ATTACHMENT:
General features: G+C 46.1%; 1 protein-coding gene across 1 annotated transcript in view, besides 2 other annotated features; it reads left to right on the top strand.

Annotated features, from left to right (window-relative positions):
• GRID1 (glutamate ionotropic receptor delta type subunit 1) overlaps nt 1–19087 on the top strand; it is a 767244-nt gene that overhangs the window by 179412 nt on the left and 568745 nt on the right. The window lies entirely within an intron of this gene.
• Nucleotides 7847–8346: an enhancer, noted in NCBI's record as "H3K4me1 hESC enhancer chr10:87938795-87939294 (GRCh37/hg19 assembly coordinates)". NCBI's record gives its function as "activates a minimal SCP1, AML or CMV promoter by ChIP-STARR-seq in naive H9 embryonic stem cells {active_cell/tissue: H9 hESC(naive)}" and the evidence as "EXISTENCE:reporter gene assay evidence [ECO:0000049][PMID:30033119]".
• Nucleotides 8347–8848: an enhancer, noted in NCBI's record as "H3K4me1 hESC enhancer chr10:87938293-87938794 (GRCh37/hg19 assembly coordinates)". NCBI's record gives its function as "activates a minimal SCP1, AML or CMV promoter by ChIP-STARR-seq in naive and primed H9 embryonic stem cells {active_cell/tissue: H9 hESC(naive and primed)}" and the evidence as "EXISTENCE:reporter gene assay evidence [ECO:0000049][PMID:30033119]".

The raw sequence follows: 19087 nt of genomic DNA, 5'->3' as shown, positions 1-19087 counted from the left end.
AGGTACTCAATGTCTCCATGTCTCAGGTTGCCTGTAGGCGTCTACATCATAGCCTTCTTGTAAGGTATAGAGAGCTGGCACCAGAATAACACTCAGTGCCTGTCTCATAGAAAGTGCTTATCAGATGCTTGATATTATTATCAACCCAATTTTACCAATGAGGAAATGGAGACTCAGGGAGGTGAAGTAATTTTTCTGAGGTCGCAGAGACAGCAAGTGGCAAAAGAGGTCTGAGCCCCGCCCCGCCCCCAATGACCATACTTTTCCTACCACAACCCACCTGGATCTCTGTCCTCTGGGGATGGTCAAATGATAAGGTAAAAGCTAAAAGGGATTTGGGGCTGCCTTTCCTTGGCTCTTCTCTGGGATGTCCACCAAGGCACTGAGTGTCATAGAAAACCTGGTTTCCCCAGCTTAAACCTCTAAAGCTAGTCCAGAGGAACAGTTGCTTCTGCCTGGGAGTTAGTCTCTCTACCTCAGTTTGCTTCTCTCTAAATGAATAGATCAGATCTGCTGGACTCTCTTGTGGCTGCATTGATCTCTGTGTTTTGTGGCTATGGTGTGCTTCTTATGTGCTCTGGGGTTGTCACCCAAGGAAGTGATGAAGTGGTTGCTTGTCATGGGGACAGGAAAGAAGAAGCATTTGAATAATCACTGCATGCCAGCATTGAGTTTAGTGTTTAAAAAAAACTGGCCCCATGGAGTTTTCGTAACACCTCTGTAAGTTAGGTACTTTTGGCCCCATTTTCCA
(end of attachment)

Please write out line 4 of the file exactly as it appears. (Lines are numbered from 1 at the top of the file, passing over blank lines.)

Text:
• Nucleotides 7847–8346: an enhancer, noted in NCBI's record as "H3K4me1 hESC enhancer chr10:87938795-87939294 (GRCh37/hg19 assembly coordinates)". NCBI's record gives its function as "activates a minimal SCP1, AML or CMV promoter by ChIP-STARR-seq in naive H9 embryonic stem cells {active_cell/tissue: H9 hESC(naive)}" and the evidence as "EXISTENCE:reporter gene assay evidence [ECO:0000049][PMID:30033119]".